And Another Outcome of Theirs
In 1962 Thomas S. Kuhn, a professor in philosophy and history of science at the Institute for Technology (Massachusetts), published the piece The Structure of Scientific Revolutions, causing unbelievable number of commentaries, discussions and reactions, either in professional or dilettante manner; even opening possibilities for new periodization in epistemological science. The author became the founder or initiator of “new philosophy of science” (Dudley Shepere), the “new image” (Ian Hacking), or the new methodological paradigm. No doubt, before all of them, other magnitudes such as Toulmin, Laudan, Feyerabend, Lakatos, and Alexander Koyré may be encountered in the wide range of rebels rebelling against the pertinence of science, sciento-latreia (science-adoration) and the science involvement (especially natural sciences) as ultimate and decisive arbiter in all of the “modern” life spheres. And also without doubt, their desires turn into narrow and profesionalized argumented elaborations. However, Kuhn is honored as “the duke” for his explicitly radical way in which he formulates the need for gestalt switch of the old methodological paradigm. The latter is in fact, marked as being in a state of growing crisis, meaning that its possibilities are exhausted: a state that generates the need for a new approach with inevitable necessity, especially if one keeps in mind the destructive and contaminating repercussions that the very stubborn existing of our exhausted paradigm has in and above a broader range (noticeably broader than the narrow framework of “the scientific community”).
He finds the old image ahistorical, one using the history of science only to provide exemplary logical points, thus generating anachronisms that are “functioning” as smaller or bigger approximations in the imagined rectilinear growth of knowledge as a whole. The tendency to see science as woven in historical subjects net with the inevitable cultural burden is the fundamental step forward. Kuhn, namely, notices expectation-changes in the work of our new historians of sciences: they in flagranti ask their questions in a new dimension. “Rather than seeking the permanent contributions of an older science to our present vantage, they attempt to display the historical integrity of that science in its own time.” (Thomas S. Kuhn: The Structure of Scientific Revolutions, pp.3)
Some of the important attitudes towards science, resulting from the historiografic examinations over particular science episodes from the past, which are at the same time relevant for this piece, are concentrated in terms such as paradigm, incommensurability, incumulativity. The first claims that knowledge without prejudice (in the most positive sense of the word “prejudice”) is a naïve rationalistic ideal, because we have something of a paradigm defining of whatcan pose a problem (model-problems) and of what can be acceptable as its resolving method (model-solutions). The second claims that successful bodies of knowledge with different paradigms are hard to compare, even to the extent that usually it is impossible to define a pre-Revolutionary problem with the category apparatus of the post-Revolutionary normal science (impossibility to express adequately what was the previous science about is as well possible). However, by the reason that older knowledge is always re-considered (and not completed) by means of new– established paradigm, impression of continued rectilinear knowledge advancing is made. This is actually a deceit, as the third claims, because the cumulativness makes sense if and only if there is an ever valid basis for any superstructure or neutral core for judging in our hands ; so the concept of “all possible worlds “ does not have any legitimate place in philosophy of science; and the contingency of the fact and of the meaning is the reasonable outcome of the historical approach towards incommensurable science paradigms (the conventionalist destruction of the fact or of the solid datum as a simulacrum in the traditional view of the one, true and neutral real world has enetered the integral image of the new-comers).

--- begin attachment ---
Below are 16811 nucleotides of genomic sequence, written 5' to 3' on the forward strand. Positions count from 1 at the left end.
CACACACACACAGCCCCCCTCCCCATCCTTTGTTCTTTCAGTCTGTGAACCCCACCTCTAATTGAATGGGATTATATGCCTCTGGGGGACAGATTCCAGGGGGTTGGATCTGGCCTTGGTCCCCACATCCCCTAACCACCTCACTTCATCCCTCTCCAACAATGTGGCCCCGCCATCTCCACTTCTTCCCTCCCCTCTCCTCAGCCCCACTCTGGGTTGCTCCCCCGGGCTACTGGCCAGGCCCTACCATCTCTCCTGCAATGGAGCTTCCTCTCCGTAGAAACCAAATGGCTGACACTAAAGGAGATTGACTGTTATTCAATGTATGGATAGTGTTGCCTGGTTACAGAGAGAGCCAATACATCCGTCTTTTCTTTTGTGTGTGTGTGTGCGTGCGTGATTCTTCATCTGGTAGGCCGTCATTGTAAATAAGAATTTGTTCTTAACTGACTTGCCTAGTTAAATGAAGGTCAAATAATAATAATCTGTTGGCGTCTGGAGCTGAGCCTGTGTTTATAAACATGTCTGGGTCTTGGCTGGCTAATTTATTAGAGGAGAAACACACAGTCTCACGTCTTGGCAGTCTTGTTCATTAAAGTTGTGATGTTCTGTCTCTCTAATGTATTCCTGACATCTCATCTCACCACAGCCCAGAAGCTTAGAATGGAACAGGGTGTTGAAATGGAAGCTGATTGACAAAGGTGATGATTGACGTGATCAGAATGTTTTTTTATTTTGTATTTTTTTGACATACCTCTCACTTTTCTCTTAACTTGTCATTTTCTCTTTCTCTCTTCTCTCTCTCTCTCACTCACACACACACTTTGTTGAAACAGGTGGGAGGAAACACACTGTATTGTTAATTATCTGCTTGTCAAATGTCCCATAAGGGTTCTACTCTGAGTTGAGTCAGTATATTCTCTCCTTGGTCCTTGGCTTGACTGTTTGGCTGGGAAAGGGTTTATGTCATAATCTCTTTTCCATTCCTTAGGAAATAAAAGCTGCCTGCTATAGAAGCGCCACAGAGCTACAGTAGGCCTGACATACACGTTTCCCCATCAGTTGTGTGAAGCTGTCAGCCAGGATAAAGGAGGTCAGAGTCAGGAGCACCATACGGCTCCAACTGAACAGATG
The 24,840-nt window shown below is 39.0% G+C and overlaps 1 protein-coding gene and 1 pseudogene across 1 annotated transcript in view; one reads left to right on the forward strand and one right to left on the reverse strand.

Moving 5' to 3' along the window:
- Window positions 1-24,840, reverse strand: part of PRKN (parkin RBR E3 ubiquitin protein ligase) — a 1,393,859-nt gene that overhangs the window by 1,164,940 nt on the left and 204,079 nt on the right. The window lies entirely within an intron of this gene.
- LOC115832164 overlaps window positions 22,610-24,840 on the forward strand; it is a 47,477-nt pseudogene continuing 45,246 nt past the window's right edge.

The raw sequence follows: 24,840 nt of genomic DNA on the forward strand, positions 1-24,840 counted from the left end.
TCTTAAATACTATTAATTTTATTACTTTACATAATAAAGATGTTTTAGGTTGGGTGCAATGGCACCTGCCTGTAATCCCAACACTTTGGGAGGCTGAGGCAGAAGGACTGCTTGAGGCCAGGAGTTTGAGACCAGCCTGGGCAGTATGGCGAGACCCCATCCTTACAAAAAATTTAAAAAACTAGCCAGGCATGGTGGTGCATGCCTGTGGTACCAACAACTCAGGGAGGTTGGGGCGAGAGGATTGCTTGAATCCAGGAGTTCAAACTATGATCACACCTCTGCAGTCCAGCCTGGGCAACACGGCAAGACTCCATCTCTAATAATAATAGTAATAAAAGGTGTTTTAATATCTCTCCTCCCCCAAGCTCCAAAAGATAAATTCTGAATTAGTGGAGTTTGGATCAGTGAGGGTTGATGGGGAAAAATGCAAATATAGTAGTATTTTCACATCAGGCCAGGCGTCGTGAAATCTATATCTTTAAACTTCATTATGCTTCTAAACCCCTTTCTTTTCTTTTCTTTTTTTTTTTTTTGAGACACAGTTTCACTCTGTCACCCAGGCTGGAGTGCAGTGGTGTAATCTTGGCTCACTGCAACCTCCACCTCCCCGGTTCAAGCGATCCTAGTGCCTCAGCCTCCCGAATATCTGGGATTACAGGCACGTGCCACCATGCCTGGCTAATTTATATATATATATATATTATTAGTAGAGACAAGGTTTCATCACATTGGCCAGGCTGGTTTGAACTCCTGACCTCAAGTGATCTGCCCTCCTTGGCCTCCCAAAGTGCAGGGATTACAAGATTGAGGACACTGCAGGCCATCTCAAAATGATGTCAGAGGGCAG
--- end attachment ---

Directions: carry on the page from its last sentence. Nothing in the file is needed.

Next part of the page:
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These notes, though roughly selected and in the same way sketched, too, are sufficient to conceive two conceptually founded consequences of great significance. The first is connected with relativism, which is identified as un-permissible problem by some philosophers of science (Dudley Shapere) who are trying to play the new game, while keeping some of the values of the old epistemological game. These points come out with absolute conclusiveness from the meaning, or paradigm, or inter-theory incommensurability every time until some paradigm-independent (or theory-independent) evaluation principle is incorporated. The second is connected with the relation science – non-science. Conclusion is made that “scientistic” prejudice, which tells us that sciences and “proper knowledge” are co-extensive (Larry Laudan), must be rejected. Science does not have any intrinsic property, which is justifying its preferring status; according to this, one is a fortiori destabilizing the human attitude towards this activity, an attitude that almost gained cult-features.
A propo old-consciousness residews (these probably have to be treated more seriously, namely as necessary properties of the dependent thinking of man, and not as something which is happening to us by accident and therefore can be, even must be suppressed by longtime training) one can notice the magic circle of our reasoning: yet we are in need of scientists as relevant instances to set ourselves free from the very sciento-latreia.